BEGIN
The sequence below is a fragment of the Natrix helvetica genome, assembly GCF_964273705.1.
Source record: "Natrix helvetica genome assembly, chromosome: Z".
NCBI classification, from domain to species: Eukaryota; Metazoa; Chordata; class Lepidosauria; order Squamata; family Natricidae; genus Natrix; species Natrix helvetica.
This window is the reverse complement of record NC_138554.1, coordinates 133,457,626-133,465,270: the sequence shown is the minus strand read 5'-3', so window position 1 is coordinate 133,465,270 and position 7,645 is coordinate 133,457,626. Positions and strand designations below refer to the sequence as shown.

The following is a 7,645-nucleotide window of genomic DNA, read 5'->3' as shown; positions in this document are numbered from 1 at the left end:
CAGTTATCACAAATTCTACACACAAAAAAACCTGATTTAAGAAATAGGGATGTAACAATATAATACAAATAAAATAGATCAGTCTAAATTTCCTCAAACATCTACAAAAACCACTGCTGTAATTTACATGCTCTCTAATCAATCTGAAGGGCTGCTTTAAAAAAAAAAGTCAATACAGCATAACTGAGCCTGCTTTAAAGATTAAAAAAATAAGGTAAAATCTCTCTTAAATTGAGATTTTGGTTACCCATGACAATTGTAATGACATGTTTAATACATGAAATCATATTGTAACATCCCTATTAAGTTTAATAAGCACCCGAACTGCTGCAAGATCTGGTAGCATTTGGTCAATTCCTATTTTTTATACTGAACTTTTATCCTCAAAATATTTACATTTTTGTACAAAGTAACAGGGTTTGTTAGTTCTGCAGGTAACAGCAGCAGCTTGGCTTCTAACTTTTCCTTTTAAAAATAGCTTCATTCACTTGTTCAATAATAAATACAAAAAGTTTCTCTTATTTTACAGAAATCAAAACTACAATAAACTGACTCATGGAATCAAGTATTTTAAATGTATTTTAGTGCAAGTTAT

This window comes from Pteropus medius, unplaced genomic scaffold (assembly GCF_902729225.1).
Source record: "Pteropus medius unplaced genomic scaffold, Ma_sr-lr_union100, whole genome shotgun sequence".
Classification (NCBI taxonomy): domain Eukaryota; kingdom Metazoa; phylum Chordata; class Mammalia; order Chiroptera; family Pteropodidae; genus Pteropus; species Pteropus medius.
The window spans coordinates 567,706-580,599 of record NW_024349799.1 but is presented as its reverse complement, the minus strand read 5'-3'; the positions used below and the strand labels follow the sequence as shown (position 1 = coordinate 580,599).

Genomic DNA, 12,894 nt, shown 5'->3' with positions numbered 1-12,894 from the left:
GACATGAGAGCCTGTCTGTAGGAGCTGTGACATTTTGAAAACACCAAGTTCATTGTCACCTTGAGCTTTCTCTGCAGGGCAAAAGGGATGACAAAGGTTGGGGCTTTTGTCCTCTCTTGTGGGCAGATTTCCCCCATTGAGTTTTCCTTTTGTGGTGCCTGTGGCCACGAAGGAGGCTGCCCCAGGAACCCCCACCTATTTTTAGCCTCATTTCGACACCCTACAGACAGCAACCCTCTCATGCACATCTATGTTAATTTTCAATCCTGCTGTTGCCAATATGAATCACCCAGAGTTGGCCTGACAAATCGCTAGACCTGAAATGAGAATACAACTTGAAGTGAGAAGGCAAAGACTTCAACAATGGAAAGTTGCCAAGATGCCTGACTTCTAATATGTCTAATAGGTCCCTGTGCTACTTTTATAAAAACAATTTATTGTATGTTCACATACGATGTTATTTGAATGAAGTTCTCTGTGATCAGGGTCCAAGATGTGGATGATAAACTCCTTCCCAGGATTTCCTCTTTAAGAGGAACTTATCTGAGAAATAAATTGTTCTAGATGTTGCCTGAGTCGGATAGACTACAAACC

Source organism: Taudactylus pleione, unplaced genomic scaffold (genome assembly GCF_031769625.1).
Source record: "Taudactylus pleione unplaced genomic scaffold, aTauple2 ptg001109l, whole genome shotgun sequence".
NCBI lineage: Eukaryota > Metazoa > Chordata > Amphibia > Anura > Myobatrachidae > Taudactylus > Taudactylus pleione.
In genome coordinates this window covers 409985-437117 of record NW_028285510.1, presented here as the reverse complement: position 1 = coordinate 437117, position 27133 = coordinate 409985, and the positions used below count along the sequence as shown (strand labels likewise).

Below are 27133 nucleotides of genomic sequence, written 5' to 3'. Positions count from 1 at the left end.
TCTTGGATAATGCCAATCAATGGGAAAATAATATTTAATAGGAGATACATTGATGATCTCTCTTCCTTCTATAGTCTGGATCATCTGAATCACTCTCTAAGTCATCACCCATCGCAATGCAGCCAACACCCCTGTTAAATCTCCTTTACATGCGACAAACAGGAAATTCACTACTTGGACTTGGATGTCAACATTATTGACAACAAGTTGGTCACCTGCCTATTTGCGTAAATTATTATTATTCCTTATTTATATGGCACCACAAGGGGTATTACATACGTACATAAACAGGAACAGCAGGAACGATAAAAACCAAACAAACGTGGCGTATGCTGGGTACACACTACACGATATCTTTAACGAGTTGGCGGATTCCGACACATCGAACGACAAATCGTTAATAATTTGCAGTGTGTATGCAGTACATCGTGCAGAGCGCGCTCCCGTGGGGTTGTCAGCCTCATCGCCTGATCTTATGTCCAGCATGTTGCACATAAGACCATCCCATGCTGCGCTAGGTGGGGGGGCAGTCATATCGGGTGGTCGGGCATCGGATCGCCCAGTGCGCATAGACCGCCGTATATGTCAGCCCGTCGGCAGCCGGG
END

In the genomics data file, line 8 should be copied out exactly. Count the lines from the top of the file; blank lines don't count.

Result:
Source record: "Pteropus medius unplaced genomic scaffold, Ma_sr-lr_union100, whole genome shotgun sequence".